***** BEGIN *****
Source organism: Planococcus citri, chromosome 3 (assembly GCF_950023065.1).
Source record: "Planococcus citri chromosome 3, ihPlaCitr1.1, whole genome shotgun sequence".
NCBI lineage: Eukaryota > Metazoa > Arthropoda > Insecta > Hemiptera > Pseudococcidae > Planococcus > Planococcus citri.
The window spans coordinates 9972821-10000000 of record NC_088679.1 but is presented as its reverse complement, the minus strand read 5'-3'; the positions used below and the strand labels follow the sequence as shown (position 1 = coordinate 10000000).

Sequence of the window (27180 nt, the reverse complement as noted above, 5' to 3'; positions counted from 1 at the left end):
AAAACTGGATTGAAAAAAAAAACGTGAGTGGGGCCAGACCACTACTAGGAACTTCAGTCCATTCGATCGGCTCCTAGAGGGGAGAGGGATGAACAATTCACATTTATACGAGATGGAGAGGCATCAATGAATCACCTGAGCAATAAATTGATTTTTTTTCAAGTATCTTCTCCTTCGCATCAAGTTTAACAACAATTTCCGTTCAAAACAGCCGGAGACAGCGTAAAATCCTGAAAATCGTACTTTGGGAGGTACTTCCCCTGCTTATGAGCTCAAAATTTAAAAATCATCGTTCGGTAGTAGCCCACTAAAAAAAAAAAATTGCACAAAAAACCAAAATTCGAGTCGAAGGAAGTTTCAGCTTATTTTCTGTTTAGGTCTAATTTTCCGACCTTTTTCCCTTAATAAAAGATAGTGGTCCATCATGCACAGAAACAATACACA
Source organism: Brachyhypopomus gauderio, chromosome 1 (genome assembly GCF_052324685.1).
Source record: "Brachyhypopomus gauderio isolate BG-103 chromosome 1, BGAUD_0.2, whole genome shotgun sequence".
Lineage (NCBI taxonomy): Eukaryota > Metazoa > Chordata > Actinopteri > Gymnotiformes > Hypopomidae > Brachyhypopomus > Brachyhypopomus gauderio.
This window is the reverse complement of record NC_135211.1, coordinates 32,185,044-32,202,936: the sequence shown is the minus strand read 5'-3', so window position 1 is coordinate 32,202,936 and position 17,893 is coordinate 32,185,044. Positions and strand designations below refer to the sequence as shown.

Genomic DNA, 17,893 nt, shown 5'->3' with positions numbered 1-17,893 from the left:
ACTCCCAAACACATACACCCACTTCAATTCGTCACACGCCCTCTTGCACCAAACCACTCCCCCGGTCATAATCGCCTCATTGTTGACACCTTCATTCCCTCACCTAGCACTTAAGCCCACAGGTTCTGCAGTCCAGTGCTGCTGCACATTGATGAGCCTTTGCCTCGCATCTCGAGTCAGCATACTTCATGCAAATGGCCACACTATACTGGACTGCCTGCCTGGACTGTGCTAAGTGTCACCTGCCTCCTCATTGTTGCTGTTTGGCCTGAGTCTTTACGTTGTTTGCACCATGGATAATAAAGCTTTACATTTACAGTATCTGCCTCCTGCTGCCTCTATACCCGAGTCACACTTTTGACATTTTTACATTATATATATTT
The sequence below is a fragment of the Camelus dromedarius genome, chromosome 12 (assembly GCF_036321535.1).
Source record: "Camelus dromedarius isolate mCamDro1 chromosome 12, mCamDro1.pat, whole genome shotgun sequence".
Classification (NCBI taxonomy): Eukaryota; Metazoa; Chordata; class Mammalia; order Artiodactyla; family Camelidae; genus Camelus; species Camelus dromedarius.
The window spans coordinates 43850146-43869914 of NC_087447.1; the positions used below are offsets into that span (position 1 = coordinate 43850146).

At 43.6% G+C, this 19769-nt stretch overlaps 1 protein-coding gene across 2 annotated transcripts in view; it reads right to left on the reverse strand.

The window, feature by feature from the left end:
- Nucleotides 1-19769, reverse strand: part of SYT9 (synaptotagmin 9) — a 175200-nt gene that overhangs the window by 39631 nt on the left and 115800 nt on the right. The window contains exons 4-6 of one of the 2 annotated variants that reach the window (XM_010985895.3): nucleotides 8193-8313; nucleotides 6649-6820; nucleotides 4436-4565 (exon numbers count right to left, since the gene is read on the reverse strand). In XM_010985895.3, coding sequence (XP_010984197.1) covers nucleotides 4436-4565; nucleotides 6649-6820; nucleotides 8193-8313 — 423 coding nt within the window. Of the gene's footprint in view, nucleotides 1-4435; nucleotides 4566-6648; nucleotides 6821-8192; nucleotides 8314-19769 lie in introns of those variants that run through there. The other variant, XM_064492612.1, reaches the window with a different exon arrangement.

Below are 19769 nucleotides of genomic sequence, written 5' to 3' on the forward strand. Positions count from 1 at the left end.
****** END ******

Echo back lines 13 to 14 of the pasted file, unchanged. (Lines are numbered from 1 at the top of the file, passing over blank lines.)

The sequence below is a fragment of the Camelus dromedarius genome, chromosome 12 (assembly GCF_036321535.1).
Source record: "Camelus dromedarius isolate mCamDro1 chromosome 12, mCamDro1.pat, whole genome shotgun sequence".